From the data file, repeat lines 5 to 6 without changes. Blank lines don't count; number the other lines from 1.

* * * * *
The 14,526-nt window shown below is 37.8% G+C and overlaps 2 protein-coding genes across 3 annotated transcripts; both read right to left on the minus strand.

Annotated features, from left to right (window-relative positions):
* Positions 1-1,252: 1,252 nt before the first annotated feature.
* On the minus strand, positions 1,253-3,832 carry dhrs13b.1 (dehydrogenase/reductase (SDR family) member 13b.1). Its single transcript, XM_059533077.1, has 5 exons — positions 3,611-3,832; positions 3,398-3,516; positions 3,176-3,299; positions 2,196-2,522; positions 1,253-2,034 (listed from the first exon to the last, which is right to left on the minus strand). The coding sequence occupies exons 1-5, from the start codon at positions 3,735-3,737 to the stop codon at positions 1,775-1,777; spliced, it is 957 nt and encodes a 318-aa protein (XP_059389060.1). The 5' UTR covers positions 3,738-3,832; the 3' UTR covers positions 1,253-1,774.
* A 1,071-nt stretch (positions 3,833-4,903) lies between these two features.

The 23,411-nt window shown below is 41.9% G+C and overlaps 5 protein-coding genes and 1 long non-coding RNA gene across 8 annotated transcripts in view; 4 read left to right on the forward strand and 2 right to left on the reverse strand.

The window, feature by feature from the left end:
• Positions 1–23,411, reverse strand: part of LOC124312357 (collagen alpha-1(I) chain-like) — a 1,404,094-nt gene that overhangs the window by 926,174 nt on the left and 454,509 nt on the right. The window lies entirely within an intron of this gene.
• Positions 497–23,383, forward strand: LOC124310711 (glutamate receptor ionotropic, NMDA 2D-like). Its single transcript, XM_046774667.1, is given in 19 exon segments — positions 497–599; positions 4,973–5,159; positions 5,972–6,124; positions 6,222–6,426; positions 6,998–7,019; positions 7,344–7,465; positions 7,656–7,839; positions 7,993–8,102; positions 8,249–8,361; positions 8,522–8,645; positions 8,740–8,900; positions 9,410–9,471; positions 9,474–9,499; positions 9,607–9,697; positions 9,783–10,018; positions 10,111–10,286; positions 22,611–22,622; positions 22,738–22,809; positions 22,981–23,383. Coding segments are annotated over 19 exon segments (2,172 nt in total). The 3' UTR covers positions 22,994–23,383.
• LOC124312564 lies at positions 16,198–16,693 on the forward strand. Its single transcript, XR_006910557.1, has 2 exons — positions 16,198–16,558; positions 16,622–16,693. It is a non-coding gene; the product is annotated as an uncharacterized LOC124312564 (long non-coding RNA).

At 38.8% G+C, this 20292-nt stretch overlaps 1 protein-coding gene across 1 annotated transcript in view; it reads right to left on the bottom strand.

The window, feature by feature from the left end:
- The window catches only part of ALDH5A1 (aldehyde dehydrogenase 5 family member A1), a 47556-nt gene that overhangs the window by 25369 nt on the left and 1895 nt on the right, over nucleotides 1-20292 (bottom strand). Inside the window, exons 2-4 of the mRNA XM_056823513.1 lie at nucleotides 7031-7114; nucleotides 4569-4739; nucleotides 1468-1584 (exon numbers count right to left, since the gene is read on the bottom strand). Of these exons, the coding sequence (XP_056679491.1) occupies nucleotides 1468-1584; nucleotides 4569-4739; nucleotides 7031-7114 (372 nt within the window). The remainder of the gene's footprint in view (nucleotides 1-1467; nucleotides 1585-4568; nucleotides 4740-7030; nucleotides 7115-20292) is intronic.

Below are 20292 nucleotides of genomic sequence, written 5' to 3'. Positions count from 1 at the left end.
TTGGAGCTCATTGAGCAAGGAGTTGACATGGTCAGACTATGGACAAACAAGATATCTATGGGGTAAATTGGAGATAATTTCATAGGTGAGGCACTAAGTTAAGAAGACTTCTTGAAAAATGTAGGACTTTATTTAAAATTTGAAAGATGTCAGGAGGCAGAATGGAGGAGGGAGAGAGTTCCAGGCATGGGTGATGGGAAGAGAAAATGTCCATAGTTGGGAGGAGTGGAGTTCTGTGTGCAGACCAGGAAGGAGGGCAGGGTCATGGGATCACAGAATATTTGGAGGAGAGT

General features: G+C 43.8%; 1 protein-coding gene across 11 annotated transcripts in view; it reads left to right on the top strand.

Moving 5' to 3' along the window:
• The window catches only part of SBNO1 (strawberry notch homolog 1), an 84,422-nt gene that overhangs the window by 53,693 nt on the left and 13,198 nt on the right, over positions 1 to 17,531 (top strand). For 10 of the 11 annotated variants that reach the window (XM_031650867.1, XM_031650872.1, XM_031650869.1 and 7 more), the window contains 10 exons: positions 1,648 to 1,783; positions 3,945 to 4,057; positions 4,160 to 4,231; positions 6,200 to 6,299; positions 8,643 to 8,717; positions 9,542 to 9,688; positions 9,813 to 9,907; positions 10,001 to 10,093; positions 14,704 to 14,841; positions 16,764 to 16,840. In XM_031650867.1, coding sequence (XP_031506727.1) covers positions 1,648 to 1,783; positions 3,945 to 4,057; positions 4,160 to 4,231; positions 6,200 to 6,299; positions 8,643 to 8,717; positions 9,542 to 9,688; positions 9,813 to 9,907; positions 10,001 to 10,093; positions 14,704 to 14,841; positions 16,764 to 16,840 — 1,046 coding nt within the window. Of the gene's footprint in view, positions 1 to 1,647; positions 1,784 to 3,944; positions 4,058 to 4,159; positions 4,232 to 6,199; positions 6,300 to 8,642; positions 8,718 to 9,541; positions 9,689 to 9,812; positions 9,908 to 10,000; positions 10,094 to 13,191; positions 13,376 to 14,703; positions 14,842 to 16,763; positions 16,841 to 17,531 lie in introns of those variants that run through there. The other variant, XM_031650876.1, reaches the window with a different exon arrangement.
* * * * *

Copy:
* A 1,071-nt stretch (positions 3,833-4,903) lies between these two features.

The 23,411-nt window shown below is 41.9% G+C and overlaps 5 protein-coding genes and 1 long non-coding RNA gene across 8 annotated transcripts in view; 4 read left to right on the forward strand and 2 right to left on the reverse strand.